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A 4-H Love Story Comes Full Circle


Brad and Stacey at the 1995 National 4-H Meats Judging Contest

Brad and Stacey at the 1995 National 4-H Meats Judging Contest

Stacey (Ditty) Warden joined the Lovedale 4-H Club at the age of ten as a shy girl not knowing just how drastically 4-H would impact her life. She joined upon the recommendation of her aunt, who had just started working at the Extension Office as the new 4-H Secretary. One of Stacey’s first projects was poultry judging. A few years later, she met her future husband, Brad Warden, while attending the 4-H Ham and Hog workshop in Gainesville. Stacey and Brad showed cattle and participated on the 4-H Livestock, Poultry and Meats Judging teams at the county, state and national levels. They attribute their success to supportive parents as well as their former 4-H Agent, Shelia Andreason, who now works for Alabama 4-H.  Shelia remembers their determination and dedication, “4-H was a safe place for kids to learn how to compete in a competitive world.  Brad and Stacey easily mastered the vocabulary, points to evaluate, and steps to give a logical set of oral reasons and were able to transition from one judging topic to the next.  I am very proud to see them coaching judging teams for Jackson County as alumni of the program 20 years later!”

Brad and Stacey also transitioned from childhood friends to teenage sweethearts.  They married soon after high school graduation and have been married 18 years.  They have two children, Hayden and Eden. Today, their son Hayden shows steers and participates in poultry, livestock, and meats judging. Eden is not yet old enough to join 4-H, but is a ‘future 4-Her in training.”

Last year, Brad and Stacey decided to start a 4-H club so that other youth (including their own) could benefit from 4-H the same way they did. “Kids need an outlet to learn about agriculture and livestock and we wanted to continue the strong tradition of livestock judging in Jackson County.” Their passion for 4-H is contagious. Their club is one of the fastest growing clubs in the county, with nearly 50 members. “It was a real eye opener to see how many youth and parents were attracted to learning about livestock. Many of them had never owned an animal or participated in a judging contest before joining 4-H. We were amazed at the response we got,” said Stacey.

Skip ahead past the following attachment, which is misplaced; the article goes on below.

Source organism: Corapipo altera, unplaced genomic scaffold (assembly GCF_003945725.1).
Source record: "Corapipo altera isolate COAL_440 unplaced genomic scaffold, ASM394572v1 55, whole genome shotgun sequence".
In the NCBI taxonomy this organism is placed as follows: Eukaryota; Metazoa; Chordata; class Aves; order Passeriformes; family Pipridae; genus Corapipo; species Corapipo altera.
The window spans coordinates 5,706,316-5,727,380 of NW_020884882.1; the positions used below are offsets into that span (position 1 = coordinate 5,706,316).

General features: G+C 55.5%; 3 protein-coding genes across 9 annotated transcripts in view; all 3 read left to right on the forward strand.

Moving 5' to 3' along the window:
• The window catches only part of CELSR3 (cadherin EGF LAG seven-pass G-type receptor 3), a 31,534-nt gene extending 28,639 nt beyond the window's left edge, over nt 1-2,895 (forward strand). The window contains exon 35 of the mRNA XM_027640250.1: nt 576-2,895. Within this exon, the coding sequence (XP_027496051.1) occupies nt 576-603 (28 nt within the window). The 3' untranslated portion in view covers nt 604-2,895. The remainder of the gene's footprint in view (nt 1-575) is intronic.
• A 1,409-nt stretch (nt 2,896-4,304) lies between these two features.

One of the reasons that this club is so popular is because Brad and Stacey are passionate advocates for 4-H. They are quick to share why learning about agriculture is still relevant today, despite a decrease in the number of “farm kids.” Stacey shares, “Jackson County is an agricultural county. Kids need to know about agriculture in order to grow up to be informed consumers, stewards, and citizens. Poultry judging is a great way for kids to get started in agriculture. It teaches them about quality control, communication, and reasoning skills. The skills they learn are very practical and relate to everyday life. 4-H is a true testament to what the programs teach the youth.  Once parents see what the kids are learning, they want their kids involved.”

“I tell parents all the time that I would not be the person I am today if I had not joined 4-H. I was a poor farm girl that had never been outside of Jackson County. 4-H helped me learn how to speak in front of others, build confidence, and gave me so many opportunities I would not have had otherwise. This is what is missing in other programs, which tend to just focus on fun activities. In 4-H, activities are fun, but they also help youth develop valuable life skills that will carry them through school and their future career. 4-H focuses on the big picture of positive youth development, and kids are hungry for that kind of learning because they can’t get it anywhere else.”

Brad and Stacey with members of their livestock judging team in 2015.

Brad and Stacey with members of their livestock judging team in 2015.

Brad and Stacey attribute the success of their club not only because of the content they teach, but also to a dedicated group of 4-H parents who are willing to pitch in and help out whenever needed. 4-H parents Stephen and Casey Roach shared, “We are so thankful that we have the opportunity to be a part of a 4-H club where the leaders get more excited about the kids’ accomplishments than the kids do! Brad and Stacey cheer on all the 4-H members and encourage them to do their best. They’ve done such a tremendous job that the kids are placing in competitions, gaining confidence, and learning valuable information about livestock. We couldn’t be happier or more appreciative of all that Brad and Stacey do for the Jackson County 4-H Livestock Club.”

There are no guarantees that you will meet your future spouse in 4-H, but you will reap benefits by sharing your passion and expertise as a 4-H volunteer!  4-H alumni like Brad and Stacey make ideal volunteers.  Stacey advises “Jump right in- don’t hesitate! We were not sure about it at first, but with support from our 4-H Agent, other parents and the community, things have fallen into place. It is not nearly as intimidating as we thought it would be.” To find out how you can leverage your skills and experience as a 4-H volunteer, contact your local Extension Office or visit

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